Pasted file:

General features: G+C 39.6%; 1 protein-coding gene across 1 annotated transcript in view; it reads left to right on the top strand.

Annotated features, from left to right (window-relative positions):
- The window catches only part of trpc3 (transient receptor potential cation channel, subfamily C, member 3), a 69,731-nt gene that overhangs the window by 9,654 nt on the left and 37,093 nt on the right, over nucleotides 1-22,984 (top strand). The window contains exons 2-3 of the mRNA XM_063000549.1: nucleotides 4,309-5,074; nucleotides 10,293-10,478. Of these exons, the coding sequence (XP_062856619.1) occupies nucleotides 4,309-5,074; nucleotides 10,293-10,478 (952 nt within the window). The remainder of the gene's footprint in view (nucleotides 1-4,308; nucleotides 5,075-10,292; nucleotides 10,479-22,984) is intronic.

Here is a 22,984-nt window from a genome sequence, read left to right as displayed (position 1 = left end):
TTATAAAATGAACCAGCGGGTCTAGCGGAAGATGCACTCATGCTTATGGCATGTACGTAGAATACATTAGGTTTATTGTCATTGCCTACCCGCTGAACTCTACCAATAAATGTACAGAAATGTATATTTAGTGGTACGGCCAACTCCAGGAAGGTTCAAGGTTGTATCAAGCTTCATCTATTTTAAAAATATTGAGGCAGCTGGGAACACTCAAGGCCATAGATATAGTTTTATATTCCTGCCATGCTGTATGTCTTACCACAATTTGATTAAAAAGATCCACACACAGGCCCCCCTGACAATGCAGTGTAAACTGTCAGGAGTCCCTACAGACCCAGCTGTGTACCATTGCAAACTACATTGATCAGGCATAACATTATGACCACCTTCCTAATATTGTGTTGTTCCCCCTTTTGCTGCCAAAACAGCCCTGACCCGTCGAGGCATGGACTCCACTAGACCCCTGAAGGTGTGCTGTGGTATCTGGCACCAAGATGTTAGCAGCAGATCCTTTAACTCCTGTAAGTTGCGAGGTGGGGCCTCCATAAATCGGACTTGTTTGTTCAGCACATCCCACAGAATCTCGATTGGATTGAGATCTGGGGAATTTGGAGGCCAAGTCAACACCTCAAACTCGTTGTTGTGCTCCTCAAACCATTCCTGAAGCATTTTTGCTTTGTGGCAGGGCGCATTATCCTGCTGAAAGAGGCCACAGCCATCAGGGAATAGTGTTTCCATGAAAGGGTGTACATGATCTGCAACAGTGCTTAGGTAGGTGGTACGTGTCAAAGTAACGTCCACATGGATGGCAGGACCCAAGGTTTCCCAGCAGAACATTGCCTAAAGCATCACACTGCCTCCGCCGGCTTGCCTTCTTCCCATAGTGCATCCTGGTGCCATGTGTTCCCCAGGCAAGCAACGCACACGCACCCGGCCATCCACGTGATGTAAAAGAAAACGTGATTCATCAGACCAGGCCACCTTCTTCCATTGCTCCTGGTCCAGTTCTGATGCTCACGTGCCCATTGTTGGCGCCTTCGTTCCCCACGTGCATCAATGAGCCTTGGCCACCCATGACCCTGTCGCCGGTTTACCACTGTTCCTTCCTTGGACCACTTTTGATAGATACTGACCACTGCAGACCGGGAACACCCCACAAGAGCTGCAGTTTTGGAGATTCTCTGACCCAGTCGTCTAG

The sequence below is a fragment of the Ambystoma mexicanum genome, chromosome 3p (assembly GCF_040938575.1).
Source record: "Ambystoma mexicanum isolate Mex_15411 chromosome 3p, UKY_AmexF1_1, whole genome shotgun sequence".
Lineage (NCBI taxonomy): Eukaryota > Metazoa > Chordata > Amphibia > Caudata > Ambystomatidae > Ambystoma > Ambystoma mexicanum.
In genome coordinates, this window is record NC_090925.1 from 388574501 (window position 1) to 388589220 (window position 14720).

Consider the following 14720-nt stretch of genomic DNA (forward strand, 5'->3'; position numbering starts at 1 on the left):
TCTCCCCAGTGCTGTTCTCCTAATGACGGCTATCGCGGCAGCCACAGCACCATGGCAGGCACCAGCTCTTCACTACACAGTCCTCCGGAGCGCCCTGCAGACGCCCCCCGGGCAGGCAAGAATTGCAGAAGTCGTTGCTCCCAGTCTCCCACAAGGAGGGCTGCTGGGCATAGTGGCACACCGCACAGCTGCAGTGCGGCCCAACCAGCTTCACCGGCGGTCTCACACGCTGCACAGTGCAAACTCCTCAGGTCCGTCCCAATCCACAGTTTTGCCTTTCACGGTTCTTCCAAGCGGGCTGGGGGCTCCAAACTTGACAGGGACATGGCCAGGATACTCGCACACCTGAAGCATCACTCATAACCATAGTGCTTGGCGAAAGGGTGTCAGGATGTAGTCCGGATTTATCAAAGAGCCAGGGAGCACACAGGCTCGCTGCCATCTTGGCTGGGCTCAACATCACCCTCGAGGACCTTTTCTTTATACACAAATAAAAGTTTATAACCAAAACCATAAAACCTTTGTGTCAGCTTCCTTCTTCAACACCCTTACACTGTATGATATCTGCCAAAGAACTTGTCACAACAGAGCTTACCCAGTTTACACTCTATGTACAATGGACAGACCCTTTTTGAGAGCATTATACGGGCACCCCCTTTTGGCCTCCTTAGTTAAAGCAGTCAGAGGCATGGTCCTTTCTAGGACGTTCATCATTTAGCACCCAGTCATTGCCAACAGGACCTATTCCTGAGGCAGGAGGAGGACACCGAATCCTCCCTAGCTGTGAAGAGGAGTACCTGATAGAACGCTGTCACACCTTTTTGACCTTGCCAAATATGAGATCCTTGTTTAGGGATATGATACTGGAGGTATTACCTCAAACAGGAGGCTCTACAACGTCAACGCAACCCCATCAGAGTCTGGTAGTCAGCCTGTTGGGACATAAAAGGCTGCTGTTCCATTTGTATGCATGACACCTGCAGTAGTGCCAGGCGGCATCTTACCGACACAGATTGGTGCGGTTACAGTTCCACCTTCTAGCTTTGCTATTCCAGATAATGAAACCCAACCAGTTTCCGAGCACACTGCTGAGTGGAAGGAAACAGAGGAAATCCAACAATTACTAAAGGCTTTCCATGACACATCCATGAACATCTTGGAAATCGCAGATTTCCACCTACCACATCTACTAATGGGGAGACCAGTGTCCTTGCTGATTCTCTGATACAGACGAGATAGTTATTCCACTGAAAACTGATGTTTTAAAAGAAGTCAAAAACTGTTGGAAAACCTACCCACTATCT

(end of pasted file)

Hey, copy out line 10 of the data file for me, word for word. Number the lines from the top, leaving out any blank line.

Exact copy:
Consider the following 14720-nt stretch of genomic DNA (forward strand, 5'->3'; position numbering starts at 1 on the left):